11.5"H x  24"W x 24"D
FRED JOHNSTON - Woodfired North Carolina Clay
Pea Fowl Motif Vase I
Wood fired, salt glazed with copper glaze. Made from wild local clay.
17"H x 10"W x 10"D
Pea Fowl Motif Vase II
Wood fired, salt glazed with copper glaze. Made from wild local clay.
19.5"H x 11"W x 11"D
2-Handle Buzzard Vase
Chrome red glaze. Made from wild local clay.
15"H x 8.5"W x 8.5"D
KAREN KLUGLEIN - Paintings: Watercolor on Paper
Cedar Point Rocks
16”H x 22”W
Camellia Bud
10”H x 10”W
St. George (Gulf of Mexico)
19”H x 29”W
TIA KRAMER - Jewelry of Recycled Silver & Handmade Paper
Nestled Quarter Spheres Earrings
YUJI KUBO - Japanese Lacquerware
Box of Nine Drawers
Urushi lacquer over wood.
13”H x 12”W x 7.25”D
Lacquer on wood.
4"H x15.5"diameter
Swing Leg Table
Bubinga, ebony, gesso.
29”H x 30”W x 13.75”D; extended: 29H" x 48.5”W x 30”D
Emerson Cabinet
Bronze, blackened steel.
43"H x 36"W x 14"D
Griffin Cabinet
Carved Mahogany, Milk Paint.
21"H x 21"W x 4 "D
Swan Table
Cast Bronze, glass.
Comb V Shelf
Bleached ash.
10"H x 38"W x 12D"
Mahogany, Ebony.
34.5"H x 45.5"W x 20"D
Curly maple, snakewood, satinwood, ebony, bone, gold-plated brass.
38”H x 11.75”W x 3.5”D
Spring Tables
Walnut, ash.
23.5"H x 29.5"W x 17.5"D
Club Chair
Claro walnut, Spinneybeck leather.
38"H x 31W" x 31”D
Oval Nail Table
Wenge, aluminum nail inlay.
16”H x 72”W x 25”D
Dining Table
29"H x 54"diameter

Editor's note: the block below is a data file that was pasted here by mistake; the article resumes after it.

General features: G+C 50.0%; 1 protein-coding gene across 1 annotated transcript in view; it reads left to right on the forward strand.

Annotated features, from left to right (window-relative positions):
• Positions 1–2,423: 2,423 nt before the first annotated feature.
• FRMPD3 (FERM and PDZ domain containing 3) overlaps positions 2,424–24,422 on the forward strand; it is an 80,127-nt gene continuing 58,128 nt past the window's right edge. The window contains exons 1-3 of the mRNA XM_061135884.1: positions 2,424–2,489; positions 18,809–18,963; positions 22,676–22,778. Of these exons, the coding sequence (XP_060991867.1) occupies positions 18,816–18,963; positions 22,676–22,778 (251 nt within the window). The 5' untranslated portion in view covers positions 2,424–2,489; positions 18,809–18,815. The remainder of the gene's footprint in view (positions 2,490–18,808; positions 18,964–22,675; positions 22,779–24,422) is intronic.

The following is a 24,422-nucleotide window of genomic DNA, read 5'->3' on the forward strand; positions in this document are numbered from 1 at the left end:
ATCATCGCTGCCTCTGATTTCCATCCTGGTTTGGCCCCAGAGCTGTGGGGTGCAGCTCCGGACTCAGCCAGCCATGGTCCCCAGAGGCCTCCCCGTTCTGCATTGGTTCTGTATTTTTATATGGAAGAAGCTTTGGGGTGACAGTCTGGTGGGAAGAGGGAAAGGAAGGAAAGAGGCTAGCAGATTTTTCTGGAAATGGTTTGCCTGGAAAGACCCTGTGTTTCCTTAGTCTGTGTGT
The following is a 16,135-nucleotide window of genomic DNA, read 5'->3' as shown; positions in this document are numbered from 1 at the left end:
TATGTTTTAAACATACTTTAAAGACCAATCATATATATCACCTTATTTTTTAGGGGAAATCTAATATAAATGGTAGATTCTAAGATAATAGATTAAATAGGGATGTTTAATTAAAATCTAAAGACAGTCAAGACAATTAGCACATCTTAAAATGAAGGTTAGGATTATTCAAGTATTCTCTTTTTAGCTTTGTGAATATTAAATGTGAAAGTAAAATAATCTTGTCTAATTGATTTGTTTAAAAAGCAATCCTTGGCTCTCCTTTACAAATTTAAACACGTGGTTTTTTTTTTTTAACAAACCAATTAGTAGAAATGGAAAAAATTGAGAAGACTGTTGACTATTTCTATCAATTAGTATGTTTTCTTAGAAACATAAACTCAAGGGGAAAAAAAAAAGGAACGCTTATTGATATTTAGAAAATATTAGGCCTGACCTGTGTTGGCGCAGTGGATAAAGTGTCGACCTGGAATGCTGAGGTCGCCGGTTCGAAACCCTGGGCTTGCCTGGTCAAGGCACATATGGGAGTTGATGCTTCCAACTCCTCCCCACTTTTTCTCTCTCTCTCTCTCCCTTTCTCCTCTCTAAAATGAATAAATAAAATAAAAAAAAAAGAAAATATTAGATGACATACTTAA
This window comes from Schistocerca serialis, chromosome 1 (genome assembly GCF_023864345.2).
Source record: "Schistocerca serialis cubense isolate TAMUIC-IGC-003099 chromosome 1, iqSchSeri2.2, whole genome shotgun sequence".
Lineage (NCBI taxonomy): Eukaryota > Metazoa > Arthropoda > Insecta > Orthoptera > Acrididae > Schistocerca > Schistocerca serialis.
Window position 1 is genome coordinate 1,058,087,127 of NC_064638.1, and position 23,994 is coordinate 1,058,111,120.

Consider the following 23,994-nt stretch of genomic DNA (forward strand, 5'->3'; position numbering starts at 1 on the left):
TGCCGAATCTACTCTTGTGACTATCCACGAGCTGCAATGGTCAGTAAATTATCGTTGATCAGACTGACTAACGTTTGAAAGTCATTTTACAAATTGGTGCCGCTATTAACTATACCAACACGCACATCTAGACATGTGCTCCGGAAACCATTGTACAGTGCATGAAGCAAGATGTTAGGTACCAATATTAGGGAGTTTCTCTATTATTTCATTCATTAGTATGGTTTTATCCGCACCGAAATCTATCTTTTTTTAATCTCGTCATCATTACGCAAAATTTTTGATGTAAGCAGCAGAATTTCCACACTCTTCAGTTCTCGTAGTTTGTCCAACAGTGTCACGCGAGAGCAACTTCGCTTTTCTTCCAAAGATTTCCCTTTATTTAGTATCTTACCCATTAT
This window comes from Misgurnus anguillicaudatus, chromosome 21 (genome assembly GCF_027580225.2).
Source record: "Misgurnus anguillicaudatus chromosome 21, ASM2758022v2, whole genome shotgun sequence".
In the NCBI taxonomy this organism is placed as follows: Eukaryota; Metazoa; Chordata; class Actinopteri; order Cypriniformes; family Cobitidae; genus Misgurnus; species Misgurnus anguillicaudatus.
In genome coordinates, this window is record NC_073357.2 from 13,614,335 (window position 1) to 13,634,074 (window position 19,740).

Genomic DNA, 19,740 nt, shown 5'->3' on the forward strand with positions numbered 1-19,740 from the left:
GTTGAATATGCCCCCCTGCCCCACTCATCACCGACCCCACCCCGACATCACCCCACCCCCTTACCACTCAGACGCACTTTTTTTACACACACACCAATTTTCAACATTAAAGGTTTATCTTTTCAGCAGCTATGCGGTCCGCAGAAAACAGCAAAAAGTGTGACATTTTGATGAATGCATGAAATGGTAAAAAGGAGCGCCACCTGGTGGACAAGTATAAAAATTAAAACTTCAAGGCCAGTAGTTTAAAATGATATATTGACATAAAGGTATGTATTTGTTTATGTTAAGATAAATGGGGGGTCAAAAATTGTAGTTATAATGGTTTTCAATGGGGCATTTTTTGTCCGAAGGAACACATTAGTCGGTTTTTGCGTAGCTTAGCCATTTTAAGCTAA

Photo: John Kane
Plate Console Table
Bronze, steel, copper, glass.
31.25”H x 48”W x 18"D
Plate End Table
Patinaed steel, glass.
19.75”H x 20”W x 20"D

Pritam & Eames North featured the distinctive furniture of Thomas Hucker and Brian Newell at the Gallery at Somes Sound (GSS), Mount Desert Island, Maine, in an exhibition that ran through October 15.  

We’ve long felt that the work of these two artist-craftsmen push the boundaries of what’s possible in furniture making – as a result, they never fail to come up with sophisticated, original pieces. Although Hucker and Newell may draw upon traditional furniture forms, those precepts get run through their eccentric systems which results in a personal poetic that is unmistakably theirs. Both are enormously gifted artists who chose furniture as their vehicle for creative expression and who, as a result, helped shape a powerful movement in the 20th and 21st century decorative arts.

Hucker and Newell work in different parts of the country – Hucker in Hoboken, NJ and Newell in Fort Bragg, CA – but these two exemplars of American studio furniture share common ground. Each has a deep respect for the materials they use, which is most often wood. Both are deeply influenced by traditional Asian aesthetics, and both are hopelessly obsessive to get to the edge in their work. Further, they were trained by two of the most influential teachers in the studio furniture field: Tom Hucker studied with Jere Osgood at the Program in Artisanry at Boston University in the late 1970s, and Brian Newell’s life was forever changed when he came into contact with James Krenov at the College of the Redwoods in Fort Bragg, CA in the early 1980s. 

Some background:
Tom Hucker